If your dog is to be your watch at night, let him do his work on an empty stomach. The dog has two natural habits which could well be imitated by humans; be lies in the sun, and after a meal, sleeps. A dog with a loaded stomach does what every human should do-immediately stretches out, goes to sleep and forgets the world for a while. Feed the heavy meal of the day to your dog by noon, if he is to be your protector in the dark hours of the night while you slumber.
Another consideration which seldom receives attention is that the dog that is a beloved pet, is kept up until late hours, is fondled by all; so when lights are out and quiet comes, be is so tired that he sleeps too soundly- After his meal, put him in his quarters, darken them and keep him there rather than with the household and its music and conversation.
A good watch and guard dog need not be a fighting or vicious dog. The chief virtue is an alert dog that barks upon hearing strange sounds. The toy dog may be just as excellent warning dog as a Saint Bernard.
And when your dog does bark, perhaps unnecessarily, do not scold him; command him to be quiet but do so without seeming to punish him for doing what he thot was his duty.
If your dog is inclined to bark at night to neighbor's discomfort, feed very lightly during the day and then a heavy meal at night.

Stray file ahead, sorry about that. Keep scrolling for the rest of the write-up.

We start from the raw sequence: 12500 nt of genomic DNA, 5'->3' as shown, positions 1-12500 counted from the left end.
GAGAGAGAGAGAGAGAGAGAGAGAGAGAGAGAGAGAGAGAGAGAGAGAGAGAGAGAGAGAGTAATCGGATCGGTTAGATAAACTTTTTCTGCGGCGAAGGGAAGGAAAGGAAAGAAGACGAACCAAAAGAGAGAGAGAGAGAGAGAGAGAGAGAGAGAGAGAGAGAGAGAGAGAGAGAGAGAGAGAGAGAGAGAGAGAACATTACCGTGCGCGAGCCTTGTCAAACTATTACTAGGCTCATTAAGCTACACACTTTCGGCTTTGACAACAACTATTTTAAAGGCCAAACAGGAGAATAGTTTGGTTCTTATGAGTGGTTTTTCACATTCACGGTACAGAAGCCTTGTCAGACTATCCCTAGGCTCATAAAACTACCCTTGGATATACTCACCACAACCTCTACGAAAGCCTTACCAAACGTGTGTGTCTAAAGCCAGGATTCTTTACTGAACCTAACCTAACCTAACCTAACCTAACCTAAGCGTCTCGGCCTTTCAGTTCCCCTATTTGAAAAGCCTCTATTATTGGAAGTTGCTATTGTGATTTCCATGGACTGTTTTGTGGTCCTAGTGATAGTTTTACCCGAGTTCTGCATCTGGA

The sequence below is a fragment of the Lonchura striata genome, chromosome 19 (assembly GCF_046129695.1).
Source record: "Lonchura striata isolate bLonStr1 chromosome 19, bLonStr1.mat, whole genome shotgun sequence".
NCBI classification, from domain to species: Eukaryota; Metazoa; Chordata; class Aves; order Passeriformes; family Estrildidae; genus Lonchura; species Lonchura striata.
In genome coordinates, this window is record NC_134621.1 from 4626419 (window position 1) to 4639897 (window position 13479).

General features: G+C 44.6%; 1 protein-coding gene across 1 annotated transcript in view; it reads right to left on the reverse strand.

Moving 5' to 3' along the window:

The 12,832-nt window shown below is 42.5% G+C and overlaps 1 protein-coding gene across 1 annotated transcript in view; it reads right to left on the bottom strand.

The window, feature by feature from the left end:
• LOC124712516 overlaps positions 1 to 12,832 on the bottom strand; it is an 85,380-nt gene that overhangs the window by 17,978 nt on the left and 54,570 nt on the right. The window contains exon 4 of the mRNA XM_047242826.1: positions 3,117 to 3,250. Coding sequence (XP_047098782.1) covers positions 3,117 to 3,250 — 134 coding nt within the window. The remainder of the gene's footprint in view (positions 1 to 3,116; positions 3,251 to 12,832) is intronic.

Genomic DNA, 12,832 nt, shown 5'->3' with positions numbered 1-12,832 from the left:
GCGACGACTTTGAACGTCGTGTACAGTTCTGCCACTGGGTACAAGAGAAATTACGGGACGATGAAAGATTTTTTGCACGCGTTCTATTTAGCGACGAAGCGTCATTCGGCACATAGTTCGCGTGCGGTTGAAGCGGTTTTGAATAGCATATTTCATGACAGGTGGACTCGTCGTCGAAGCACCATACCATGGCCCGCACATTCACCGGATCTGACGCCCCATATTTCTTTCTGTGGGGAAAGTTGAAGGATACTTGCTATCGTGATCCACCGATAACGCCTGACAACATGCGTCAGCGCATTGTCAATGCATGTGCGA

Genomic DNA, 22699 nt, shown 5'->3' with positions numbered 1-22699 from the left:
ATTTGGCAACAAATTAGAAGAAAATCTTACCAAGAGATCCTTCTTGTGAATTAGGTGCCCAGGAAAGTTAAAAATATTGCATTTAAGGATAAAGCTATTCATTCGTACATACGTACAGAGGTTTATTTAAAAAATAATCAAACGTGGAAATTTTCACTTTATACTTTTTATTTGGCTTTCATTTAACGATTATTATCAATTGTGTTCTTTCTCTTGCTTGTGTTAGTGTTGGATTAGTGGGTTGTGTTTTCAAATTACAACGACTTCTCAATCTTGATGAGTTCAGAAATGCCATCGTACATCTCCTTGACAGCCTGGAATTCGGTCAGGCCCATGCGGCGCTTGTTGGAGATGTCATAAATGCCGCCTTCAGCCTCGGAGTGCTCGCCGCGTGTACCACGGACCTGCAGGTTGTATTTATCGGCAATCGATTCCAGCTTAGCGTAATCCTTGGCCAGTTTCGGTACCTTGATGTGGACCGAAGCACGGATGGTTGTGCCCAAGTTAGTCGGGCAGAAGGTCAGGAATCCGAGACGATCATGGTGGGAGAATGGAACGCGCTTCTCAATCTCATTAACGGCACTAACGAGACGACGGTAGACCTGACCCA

Dogs usually are light sleepers; they doze rather than sleep. Their ears are more sensitive to noise than are human ears. Further, their bodies are exceedingly sensitive to noise and vibration. They detect almost as much with their bodies as with their ears.
It is not easy to tell whether a dog is deaf; any noise that causes vibration is detected by a deaf dog almost as quickly as by a hearing dog. Test the dog apart from other dogs. Avoid any sound which carries ground vibration, such as striking the floor. In a litter of puppies, it is almost impossible to detect deafness in one puppy as by instinct of imitation, be quickly does everything the other puppies do. A whistling outdoors when the suspected deaf dog is indoors is a reliable test.
Your dog may not be inclined to bark. Barking is an acquired habit of domesticated dogs and usually is learned by imitation of older dogs. The dog taken from its mates in early puppyhood and associating little with other dogs, may bark little or not at all.
Tie the barkIess dog for some time. Have a stranger, roughly drest, perhaps hobbling on a cane and carrying a bundle, approach from the outside somewhat noisily and then come upon the dog when he is tied. Let the stranger taunt him and threaten to strike him. Then let the master come out suddenly and pretend to fight and struggle with the stranger, pushing the stranger out of the house.
Dogs seem to be character readers. A man poorly dressed will incite a dog to bark; a man lame in his walk will arouse a dog: a man carrying a package is a temptation to a dog to bark; a man uncertain in his move ments arouses a dog's suspicion: Tho on most occasions a poor watch dog, on these occasions the same dog becomes a barking guard. See also chapter 31, When You Meet a Strange Dog.
Dogs soon learn to acknowledge the stronger force; in this they are politicians. A stranger coming into the premises with a slow, uncertain step is pounced upon by the dog. Let this stranger walk briskly in and with a commanding air, even the vicious dog is deceived into thinking the stranger is a visitor to be respected.